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Table 5 Enablers and barriers for women with GDM understanding what effects their CBG concentrations

From: Enablers and barriers for women with gestational diabetes mellitus to achieve optimal glycaemic control – a qualitative study using the theoretical domains framework

Domains and Definitions Enablers Barriers
Refers to a woman’s understanding of what affects her CBG concentrations
- understanding the difference between carbohydrates, proteins, and fats
- ability to read and comprehend food labels
- able to understand how physical activity or inactivity affects their CBG concentrations
- lack of understanding which foods and exercises raise the CBG concentrations
- not knowing how to read food labels
- knowing how to increase insulin to eat favourite sweets
Belief about consequences
Refers to a woman’s expectations about what affects her CBG concentration
- eating the same food every day for optimal glycaemic control
- using commercially available, pre-assembled ready for cooking, health food bags for optimal glycaemic control
- hearing other women’s stories encourages anticipated regret
- regular activities easy to incorporate into daily life and ensures healthy baby
- belief only medication controls CBG concentrations
- belief that exercises have no effect on CBG concentrations
- belief that physical activity can cause pre-term labour
Environmental context and resources
Refers to a woman’s access to food, exercise equipment and health professionals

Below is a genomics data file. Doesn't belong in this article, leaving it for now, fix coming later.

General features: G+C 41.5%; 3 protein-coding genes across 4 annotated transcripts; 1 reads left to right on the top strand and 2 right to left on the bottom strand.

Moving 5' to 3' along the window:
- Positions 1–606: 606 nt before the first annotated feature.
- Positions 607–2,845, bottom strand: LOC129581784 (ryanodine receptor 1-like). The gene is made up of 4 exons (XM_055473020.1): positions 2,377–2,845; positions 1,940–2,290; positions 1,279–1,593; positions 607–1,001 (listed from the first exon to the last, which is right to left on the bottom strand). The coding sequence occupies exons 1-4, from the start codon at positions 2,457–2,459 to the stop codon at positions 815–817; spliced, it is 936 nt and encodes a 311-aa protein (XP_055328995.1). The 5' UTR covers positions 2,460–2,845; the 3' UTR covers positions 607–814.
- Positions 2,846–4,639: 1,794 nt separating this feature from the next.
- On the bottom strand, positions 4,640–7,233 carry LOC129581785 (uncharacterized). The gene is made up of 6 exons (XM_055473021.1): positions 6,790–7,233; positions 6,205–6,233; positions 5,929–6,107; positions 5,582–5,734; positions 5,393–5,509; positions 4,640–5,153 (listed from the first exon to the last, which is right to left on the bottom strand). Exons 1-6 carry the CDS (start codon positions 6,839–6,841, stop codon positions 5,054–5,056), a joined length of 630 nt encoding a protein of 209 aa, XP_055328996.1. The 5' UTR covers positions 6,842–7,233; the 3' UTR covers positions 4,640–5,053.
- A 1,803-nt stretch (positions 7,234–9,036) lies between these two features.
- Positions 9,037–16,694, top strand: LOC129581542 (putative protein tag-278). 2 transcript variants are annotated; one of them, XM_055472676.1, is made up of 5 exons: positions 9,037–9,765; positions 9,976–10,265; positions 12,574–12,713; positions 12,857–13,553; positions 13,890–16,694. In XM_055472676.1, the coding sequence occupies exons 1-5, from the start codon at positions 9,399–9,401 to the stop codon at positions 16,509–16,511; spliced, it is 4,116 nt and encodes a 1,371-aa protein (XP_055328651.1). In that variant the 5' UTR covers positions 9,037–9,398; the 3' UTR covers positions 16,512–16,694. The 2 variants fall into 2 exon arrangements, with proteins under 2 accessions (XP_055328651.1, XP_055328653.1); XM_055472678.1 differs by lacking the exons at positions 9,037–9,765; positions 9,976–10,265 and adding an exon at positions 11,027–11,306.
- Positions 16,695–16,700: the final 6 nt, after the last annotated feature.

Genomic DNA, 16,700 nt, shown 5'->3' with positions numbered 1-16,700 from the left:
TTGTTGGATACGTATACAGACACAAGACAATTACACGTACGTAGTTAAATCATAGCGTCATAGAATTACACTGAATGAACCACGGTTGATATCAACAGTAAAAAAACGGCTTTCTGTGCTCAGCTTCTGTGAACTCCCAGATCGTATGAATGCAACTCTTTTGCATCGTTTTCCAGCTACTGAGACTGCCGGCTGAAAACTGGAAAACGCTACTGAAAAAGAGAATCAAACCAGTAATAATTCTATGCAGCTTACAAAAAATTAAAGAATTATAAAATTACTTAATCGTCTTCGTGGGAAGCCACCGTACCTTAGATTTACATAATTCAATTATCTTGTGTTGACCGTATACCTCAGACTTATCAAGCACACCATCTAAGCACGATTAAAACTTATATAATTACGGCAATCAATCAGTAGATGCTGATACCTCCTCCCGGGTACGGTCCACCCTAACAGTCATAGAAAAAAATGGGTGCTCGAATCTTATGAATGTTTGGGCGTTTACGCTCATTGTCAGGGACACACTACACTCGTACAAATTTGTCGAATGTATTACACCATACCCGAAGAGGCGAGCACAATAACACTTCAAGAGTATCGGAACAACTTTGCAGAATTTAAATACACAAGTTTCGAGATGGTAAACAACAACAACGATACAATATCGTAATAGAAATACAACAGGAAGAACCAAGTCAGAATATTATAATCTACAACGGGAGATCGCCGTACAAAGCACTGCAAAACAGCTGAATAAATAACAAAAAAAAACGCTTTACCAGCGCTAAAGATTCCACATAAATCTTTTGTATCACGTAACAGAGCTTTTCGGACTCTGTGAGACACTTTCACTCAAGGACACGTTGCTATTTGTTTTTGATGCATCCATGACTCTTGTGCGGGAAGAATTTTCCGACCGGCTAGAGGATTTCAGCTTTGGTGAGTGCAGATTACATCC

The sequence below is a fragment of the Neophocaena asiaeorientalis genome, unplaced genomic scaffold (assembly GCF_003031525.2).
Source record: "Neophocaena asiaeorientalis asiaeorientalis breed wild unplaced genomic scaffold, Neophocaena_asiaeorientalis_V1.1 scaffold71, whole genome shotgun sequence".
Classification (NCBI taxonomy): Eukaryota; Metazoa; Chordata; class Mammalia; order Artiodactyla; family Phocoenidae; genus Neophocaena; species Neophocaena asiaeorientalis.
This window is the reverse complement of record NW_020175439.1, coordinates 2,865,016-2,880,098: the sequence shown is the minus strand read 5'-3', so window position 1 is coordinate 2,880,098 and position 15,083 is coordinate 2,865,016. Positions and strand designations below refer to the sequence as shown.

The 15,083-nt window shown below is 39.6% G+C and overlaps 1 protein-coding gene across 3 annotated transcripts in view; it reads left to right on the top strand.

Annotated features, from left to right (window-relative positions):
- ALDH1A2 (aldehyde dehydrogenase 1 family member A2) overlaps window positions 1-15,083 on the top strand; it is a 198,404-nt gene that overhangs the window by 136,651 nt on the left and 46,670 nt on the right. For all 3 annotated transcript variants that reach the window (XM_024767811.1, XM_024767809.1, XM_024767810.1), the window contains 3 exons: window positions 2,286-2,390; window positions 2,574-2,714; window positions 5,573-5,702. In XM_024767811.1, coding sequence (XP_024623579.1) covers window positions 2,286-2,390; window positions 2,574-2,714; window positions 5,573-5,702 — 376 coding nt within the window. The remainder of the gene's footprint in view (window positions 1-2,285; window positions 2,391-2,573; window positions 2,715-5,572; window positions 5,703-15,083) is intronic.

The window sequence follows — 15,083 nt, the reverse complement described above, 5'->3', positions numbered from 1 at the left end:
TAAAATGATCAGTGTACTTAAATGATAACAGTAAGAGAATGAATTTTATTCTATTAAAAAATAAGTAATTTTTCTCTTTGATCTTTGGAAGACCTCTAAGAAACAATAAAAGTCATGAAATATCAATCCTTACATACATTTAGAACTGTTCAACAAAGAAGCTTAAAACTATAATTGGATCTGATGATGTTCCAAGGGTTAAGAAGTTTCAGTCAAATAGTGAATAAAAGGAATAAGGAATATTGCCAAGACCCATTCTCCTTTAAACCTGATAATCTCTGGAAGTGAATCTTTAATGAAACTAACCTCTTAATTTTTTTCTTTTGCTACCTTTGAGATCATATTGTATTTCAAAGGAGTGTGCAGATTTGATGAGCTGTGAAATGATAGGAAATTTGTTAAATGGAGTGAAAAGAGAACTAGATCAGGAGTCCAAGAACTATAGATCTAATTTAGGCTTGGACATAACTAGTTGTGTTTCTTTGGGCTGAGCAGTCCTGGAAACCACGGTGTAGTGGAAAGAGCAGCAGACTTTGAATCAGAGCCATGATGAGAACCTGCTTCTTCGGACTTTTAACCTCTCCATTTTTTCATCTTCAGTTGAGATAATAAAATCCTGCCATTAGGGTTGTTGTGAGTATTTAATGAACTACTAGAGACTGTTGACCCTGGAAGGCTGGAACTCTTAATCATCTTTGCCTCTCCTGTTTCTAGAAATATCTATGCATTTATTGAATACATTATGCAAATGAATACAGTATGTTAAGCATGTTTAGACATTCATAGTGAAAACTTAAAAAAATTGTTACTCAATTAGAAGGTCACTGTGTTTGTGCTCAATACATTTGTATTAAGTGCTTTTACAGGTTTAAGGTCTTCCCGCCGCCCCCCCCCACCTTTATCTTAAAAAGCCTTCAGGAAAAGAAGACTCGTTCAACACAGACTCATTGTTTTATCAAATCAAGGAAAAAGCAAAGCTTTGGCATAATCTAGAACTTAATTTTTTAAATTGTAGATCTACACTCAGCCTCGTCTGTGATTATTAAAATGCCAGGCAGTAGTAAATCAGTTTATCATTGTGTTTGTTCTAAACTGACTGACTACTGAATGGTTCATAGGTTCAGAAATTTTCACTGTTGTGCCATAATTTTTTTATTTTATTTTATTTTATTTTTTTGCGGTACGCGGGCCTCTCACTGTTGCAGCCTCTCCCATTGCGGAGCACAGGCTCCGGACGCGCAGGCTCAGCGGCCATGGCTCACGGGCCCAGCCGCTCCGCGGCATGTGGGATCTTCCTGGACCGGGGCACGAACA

- access to dietitian and group sessions
- food diary and discussion
- food costs are less (no fast foods)
- vegetable garden
- recipes on social media
- identifying food in pantry which are suitable with stickers
- being organised
- appropriate food available when not at home
- access to exercise equipment (home bicycle, tread mill)
- family and children creating motivating resources
- dietetic service unavailable
- transport and time issues
- not documenting a food diary or not knowing about it
- health professionals do not discuss content of food diary
- food is more expensive (fruit, special bread)
- no ethnic food options included
- unavailable professional assessment for exercise/physical activities
- easy access to sugary food and drinks
Refers to a woman’s reaction/feelings to what affects her CBG concentrations
- excited to understand the link between food and exercise and CBG concentrations - stressed about trying hard but not able to achieve optimal CBG concentrations
- feeling hungry most of the time
Behavioural regulation
Refers to a woman’s focus on self-monitoring effective food intake and exercise and planning how to incorporate this into daily life
- self-monitoring with food diary
- developing an activity diary
- calling exercise physical activity
- calling diet food intake, or what to eat
- action plan for physical activities
- creatively incorporating family exercises affecting CBG concentrations
- family and children creating motivating resources together
- dislike of exercises
- medication and food is enough to maintain CBG levels
- stress or excitement increases CBG concentrations, too hard to control